CQ Development Team Server “In A Box”

Posted in: System Administration

Just wrapped up a project with the Headwire team to create an example server environment for getting up and running with a new CQ project quickly. The server has all of the elements needed for a CQ development team like Subversion, Nexus and Jenkins already installed, configured and integrated. There are also instructions for setting up your CQ environment, including deploying the CQ binaries into Nexus and making them available to your Maven builds.

The server is packaged as an Open Virtualization Archive file, so you should be able to import it into most virtualization tools (VirtualBox, VMware etc).

Check out the documentation here:



Posted in:

I am a full-time consultant who is available to engage with clients remotely or onsite anywhere in the world (I currently hold dual-citizenship between Australia and the United States).

To discuss your specific needs, please call me on +1.650.336.5877, or email me at craig@craigsdickson.com, or use this Contact form, or download a copy of my resume from this page.

The following is an overview of the services I provide to clients:

Software Development Process Improvement

  • Coaching for Agile process evaluation, adoption or improvement, including Scrum, Lean, Kanban and Extreme Programming (XP)
  • Definition, refinement and documentation of team processes and practices
  • Definition of Quality Assurance and Quality Control standards
  • Integration of defect tracking systems with other tools and processes
  • Engagement with customers and requirements elicitation

Software Development Team Management

  • Job Description authoring
  • Salary range and benefits package definition
  • New candidate acquisition and screening
  • Team workspace design and office space evaluation
  • Skills assessment of existing resources
  • Collaboration strategies for teams

Vendor Management

  • New vendor discovery and screening
  • Vendor proposal reviews
  • Offshore vendor management, including onsite visits and reviews
  • One throat to choke multiple vendor management

Software Configuration Management (SCM)

  • Introduction of an SCM system to teams not already using one (Subversion, Git, CVS etc)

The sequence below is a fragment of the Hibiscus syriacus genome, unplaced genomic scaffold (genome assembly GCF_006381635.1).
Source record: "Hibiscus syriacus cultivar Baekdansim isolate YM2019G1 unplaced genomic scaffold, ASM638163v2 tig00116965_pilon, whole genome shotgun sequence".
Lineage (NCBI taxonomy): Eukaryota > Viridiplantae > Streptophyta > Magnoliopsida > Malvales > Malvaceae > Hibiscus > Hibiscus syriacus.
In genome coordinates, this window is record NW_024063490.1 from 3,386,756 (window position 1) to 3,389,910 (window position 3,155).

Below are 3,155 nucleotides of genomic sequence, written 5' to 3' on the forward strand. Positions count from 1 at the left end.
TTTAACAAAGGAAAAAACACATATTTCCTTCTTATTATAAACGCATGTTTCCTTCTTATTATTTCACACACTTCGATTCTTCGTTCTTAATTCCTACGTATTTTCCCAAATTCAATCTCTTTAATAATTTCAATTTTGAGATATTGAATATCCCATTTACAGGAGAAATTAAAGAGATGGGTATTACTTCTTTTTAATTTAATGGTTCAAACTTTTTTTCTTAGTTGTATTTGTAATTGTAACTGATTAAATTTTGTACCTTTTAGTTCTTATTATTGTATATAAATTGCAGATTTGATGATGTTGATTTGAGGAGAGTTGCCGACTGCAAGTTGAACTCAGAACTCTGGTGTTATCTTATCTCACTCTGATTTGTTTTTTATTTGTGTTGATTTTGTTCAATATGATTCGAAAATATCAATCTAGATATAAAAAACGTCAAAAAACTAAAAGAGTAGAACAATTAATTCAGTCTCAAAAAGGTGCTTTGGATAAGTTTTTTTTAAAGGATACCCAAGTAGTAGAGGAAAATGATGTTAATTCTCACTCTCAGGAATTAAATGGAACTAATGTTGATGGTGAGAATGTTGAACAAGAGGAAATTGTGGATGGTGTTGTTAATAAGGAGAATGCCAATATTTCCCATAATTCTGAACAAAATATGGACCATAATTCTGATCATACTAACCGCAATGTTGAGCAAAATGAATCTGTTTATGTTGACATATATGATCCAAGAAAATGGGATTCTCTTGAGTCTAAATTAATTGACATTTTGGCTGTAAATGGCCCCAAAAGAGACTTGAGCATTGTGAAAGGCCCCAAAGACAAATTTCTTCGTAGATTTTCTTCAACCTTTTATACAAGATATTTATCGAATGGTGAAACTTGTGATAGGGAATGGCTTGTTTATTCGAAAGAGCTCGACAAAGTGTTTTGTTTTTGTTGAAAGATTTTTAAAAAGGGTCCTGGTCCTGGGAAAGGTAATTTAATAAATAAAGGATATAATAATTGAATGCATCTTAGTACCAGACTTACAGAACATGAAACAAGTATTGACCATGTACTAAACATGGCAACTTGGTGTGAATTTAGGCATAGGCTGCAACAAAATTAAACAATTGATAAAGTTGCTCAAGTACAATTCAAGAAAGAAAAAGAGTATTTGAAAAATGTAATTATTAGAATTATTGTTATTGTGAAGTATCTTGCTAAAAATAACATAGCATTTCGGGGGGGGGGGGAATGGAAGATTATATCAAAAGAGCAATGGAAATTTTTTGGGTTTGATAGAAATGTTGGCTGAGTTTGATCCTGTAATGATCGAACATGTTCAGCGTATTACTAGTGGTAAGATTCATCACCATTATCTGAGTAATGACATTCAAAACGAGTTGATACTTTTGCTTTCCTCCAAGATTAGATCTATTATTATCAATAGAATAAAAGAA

• Subversion and CVS training
  • Subversion and CVS server installation and configuration
  • SCM process definition and documentation, including branching and merging processes
  • SCM system migration, particularly CVS to Subversion

Build Management

  • Implementation of Apache Maven and Apache Ant based build systems
  • Automation of builds, particularly in relation to a Continuous Integration system like CruiseControl or Hudson
  • Management and versioning of produced code artifacts, particularly in relation to an Artifact Repository like Nexus or Artifactory
  • Release numbering strategies and Alpha and Beta customer release programs

Software Architecture & Design

  • Enterprise-level system architecture definition, existing architecture reviews
  • New database design and existing database design review
  • Formal UML based architecture definition

Enterprise Java Development

  • Specialist in full-stack JavaEE development
  • Public API design and documentation for ISVs
  • Web service development and integration
  • Code reviews and performance tuning
  • Service Oriented Architecture (SOA) design and implementation

Web Development

  • HTML, JavaScript and CSS development
  • Integration of AJAX style JavaScript libraries including GWT, JQuery and ExtJS
  • Integration of Adobe Flash and Flex components

Automated Testing Strategies

  • Introduction of tools like JUnit and Sellenium to teams that currently do not do any automated testing
  • Integration of tests into automated build scripts and generation of metrics
  • Static analysis of codebase quality

Mobile Development

  • iPhone application design and development, specializing in integration to JavaEE based back ends
  • Web based mobile development

Social Media Strategy

  • Specializing in small to medium business that do not have dedicated in house Social Media resources
  • Evaluation of current Social Media presence
  • Recommendations for Social Media platforms based on particular business needs and goals
  • Evaluation of Location based services in relation to business needs and goals

Once again, to discuss your needs and to find out how I can help you, please contact me by phone on +1.650.336.5877, by email at craig@craigsdickson.com, or simply use this Contact form. If you would like more detailed information regarding my experience and qualifications, you can download a current copy of my professional resume from this page.

Subversion Best Practices Webcast

Posted in: Software Development Best Practices

CollabNet is sponsoring a webcast tomorrow entitled Subversion Best Practices: Maximizing Productivity.

You can register to attend here:

Twitter Recap for Week Ending 2009-06-08

Posted in: Social Networking
  • Bad sign for attendence @ #javaone. Keynote hall set up much smaller than previous years, definitely fewer seats #
  • Sitting in #communityone keynote session #
  • Wondering if physical disaster recover sites should now be replaced with cloud services #
  • First technical session of the week – Taking Advantage Of Subversion’s New Features #